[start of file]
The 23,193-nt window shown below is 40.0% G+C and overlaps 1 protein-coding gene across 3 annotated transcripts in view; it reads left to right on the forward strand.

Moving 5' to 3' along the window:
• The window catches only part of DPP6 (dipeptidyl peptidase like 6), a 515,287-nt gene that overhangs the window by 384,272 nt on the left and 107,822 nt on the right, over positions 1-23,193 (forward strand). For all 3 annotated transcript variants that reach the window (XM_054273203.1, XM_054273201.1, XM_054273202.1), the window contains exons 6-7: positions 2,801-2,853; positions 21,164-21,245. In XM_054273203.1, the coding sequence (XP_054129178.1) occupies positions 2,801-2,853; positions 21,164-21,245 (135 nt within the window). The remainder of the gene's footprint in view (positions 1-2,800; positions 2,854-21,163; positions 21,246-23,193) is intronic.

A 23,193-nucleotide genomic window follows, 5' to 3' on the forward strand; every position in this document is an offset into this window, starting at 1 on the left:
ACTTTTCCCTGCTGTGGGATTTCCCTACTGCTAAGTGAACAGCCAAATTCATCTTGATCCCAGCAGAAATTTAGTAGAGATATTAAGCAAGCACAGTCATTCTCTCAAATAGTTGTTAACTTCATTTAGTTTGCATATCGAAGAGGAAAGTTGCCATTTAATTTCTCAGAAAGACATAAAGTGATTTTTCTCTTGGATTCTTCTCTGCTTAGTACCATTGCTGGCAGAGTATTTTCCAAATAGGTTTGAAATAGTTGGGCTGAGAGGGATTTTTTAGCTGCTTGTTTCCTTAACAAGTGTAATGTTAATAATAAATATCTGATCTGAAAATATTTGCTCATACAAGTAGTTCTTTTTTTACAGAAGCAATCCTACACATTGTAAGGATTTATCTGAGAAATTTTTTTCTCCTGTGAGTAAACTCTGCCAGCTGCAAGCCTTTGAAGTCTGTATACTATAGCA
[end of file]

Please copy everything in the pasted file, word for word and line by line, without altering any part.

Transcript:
The 23,193-nt window shown below is 40.0% G+C and overlaps 1 protein-coding gene across 3 annotated transcripts in view; it reads left to right on the forward strand.

Moving 5' to 3' along the window:
• The window catches only part of DPP6 (dipeptidyl peptidase like 6), a 515,287-nt gene that overhangs the window by 384,272 nt on the left and 107,822 nt on the right, over positions 1-23,193 (forward strand). For all 3 annotated transcript variants that reach the window (XM_054273203.1, XM_054273201.1, XM_054273202.1), the window contains exons 6-7: positions 2,801-2,853; positions 21,164-21,245. In XM_054273203.1, the coding sequence (XP_054129178.1) occupies positions 2,801-2,853; positions 21,164-21,245 (135 nt within the window). The remainder of the gene's footprint in view (positions 1-2,800; positions 2,854-21,163; positions 21,246-23,193) is intronic.

A 23,193-nucleotide genomic window follows, 5' to 3' on the forward strand; every position in this document is an offset into this window, starting at 1 on the left:
ACTTTTCCCTGCTGTGGGATTTCCCTACTGCTAAGTGAACAGCCAAATTCATCTTGATCCCAGCAGAAATTTAGTAGAGATATTAAGCAAGCACAGTCATTCTCTCAAATAGTTGTTAACTTCATTTAGTTTGCATATCGAAGAGGAAAGTTGCCATTTAATTTCTCAGAAAGACATAAAGTGATTTTTCTCTTGGATTCTTCTCTGCTTAGTACCATTGCTGGCAGAGTATTTTCCAAATAGGTTTGAAATAGTTGGGCTGAGAGGGATTTTTTAGCTGCTTGTTTCCTTAACAAGTGTAATGTTAATAATAAATATCTGATCTGAAAATATTTGCTCATACAAGTAGTTCTTTTTTTACAGAAGCAATCCTACACATTGTAAGGATTTATCTGAGAAATTTTTTTCTCCTGTGAGTAAACTCTGCCAGCTGCAAGCCTTTGAAGTCTGTATACTATAGCA